The primary benefit of soy that should be noted here is the plant-based protein that these foods offer. Protein is essential for all cells in the human body. When there is too little protein in the body, a person is at risk of several complications. This includes a weaker immune system.

There is little saturated fat in soy. Soy products also contain a very low amount of cholesterol. This means people with heart disease have no need to fear this source of protein.

The fiber content in soybeans also aids the digestive function. Fiber is a helpful compound that improves the health of the gastrointestinal tract. Fiber also helps a person feel fuller for longer. This makes weight maintenance easier in the long run.

What Are The Cons Of Soy?

Common side-effects of soy consumption may include:

  • Bloating

  • Nausea

  • Constipation

These side-effects are usually mild.

An allergic reaction to soy is possible. In this case, the following symptoms may develop:

  • Itching

  • Rash

A more severe reaction known as anaphylaxis can occur. This is rare, however. Anaphylaxis can be a life-threatening condition.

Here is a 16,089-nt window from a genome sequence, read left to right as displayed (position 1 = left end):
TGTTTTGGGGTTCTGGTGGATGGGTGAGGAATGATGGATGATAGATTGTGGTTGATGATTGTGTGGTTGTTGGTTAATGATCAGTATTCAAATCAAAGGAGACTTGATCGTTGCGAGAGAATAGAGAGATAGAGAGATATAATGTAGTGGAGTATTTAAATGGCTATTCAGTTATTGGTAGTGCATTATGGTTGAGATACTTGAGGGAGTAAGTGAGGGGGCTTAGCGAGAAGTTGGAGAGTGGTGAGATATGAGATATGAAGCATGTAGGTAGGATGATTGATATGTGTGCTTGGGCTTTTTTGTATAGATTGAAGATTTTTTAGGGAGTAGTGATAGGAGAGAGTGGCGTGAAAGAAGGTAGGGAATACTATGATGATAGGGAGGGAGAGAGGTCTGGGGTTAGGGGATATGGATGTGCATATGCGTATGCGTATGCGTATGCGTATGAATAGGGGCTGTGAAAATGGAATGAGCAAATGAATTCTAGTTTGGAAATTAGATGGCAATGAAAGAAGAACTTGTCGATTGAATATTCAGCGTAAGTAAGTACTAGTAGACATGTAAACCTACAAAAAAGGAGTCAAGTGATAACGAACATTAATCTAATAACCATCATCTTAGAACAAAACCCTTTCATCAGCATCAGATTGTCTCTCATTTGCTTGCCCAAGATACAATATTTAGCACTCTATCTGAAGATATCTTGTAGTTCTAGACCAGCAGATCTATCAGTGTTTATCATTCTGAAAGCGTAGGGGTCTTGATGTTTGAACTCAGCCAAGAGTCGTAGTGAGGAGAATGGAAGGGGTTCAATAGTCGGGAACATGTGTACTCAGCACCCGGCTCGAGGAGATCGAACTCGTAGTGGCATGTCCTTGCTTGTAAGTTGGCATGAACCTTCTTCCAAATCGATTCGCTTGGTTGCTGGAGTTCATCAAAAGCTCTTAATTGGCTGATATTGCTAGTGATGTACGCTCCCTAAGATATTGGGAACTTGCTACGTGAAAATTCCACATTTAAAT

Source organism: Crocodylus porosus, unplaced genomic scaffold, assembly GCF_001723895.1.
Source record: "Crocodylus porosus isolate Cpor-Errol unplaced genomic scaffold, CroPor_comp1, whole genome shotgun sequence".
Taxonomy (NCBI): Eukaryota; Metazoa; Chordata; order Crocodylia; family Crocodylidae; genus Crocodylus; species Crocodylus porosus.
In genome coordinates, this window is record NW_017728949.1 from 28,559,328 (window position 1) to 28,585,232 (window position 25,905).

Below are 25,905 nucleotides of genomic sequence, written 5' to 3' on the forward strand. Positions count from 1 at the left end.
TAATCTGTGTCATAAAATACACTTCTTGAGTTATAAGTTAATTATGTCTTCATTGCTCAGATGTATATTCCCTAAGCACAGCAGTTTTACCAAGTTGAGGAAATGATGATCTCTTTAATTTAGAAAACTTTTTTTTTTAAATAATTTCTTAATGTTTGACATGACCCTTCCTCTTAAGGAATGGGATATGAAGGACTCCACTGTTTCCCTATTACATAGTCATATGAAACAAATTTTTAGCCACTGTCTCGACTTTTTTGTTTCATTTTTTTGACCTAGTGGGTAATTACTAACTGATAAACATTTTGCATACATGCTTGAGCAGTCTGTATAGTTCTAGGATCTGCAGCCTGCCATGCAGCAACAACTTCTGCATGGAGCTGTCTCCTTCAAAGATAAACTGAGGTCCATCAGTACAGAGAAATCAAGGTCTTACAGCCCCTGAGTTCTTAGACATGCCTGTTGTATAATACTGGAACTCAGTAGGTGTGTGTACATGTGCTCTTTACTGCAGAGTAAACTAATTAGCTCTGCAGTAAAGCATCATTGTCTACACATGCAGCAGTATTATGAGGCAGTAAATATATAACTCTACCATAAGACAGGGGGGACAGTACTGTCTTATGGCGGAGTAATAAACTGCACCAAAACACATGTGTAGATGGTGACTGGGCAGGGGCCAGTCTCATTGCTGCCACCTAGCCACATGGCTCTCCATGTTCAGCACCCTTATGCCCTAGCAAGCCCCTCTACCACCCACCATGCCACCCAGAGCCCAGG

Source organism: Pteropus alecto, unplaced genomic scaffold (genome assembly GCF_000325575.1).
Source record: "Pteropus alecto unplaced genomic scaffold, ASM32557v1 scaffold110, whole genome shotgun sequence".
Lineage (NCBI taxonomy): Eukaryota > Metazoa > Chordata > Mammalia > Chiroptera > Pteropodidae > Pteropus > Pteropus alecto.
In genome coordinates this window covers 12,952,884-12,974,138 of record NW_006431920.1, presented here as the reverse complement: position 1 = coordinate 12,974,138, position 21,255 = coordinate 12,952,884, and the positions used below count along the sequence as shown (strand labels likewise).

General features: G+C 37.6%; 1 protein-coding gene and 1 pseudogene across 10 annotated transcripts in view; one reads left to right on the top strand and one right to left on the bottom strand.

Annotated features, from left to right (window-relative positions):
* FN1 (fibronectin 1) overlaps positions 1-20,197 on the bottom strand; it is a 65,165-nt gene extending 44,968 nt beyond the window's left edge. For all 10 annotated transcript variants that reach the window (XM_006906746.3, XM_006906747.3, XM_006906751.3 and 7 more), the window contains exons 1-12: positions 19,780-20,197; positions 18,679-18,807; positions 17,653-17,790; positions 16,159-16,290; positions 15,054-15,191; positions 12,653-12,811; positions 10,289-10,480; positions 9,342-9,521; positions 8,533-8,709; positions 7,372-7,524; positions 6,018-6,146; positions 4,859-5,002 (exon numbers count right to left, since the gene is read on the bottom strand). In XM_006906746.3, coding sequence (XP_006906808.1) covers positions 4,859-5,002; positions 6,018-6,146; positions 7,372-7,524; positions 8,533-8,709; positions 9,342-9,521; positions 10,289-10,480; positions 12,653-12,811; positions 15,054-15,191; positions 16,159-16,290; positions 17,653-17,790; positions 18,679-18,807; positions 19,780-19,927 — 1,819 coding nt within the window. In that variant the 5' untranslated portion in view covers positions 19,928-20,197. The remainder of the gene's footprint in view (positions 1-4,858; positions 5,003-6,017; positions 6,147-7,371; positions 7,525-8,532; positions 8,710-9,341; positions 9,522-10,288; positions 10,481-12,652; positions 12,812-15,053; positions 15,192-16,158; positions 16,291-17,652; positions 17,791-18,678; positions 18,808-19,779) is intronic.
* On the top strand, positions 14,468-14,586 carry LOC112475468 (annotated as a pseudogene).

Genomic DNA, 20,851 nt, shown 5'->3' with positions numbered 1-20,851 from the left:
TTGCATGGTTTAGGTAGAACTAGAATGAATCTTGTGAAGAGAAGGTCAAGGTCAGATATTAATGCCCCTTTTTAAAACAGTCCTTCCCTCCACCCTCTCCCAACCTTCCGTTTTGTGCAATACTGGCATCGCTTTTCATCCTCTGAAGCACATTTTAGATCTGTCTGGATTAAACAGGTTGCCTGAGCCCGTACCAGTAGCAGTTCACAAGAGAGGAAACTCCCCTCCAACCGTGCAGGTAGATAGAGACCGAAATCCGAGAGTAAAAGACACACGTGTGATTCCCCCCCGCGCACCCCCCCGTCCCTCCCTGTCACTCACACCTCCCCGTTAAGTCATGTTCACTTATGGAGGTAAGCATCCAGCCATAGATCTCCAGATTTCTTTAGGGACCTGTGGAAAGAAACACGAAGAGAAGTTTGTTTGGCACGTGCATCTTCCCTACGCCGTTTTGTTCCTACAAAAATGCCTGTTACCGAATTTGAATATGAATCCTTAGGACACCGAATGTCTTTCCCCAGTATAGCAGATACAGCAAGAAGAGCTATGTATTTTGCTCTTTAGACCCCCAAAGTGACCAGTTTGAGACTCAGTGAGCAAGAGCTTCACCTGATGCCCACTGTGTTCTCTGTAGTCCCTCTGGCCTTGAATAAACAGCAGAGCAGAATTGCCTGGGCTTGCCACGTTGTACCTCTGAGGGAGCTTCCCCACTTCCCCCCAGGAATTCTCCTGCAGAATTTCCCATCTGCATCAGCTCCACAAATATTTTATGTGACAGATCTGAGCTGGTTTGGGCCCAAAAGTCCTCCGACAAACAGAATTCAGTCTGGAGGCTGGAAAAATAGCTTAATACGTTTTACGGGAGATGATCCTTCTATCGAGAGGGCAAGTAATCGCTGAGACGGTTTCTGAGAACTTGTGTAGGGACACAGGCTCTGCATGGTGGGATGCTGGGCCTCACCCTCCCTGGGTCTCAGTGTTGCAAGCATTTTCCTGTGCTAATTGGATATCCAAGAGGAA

Soy may also affect thyroid function. People with hypothyroidism might want to avoid using these supplements. The condition may be worsened with the consumption of soy products.

Certain drugs may also interact with soy consumption. Some of these drugs include:

  • MAOI anti-depressant medication

  • Certain antibiotic drugs

  • Hormone therapy that includes estrogens

  • Tamoxifen (sold under the brand name Nolvadex)

  • Warfarin (sold under the brand name Coumadin)

  • Drugs that contain chemicals that are changed in the patient’s liver

How Can You Overcome The Cons Of Soy?

Due to the presence of certain side-effects, people are often concerned about increasing their intake of soy. There are ways to overcome the potential cons that have been linked to soy. In some cases, however, avoiding soy could be a more appropriate solution.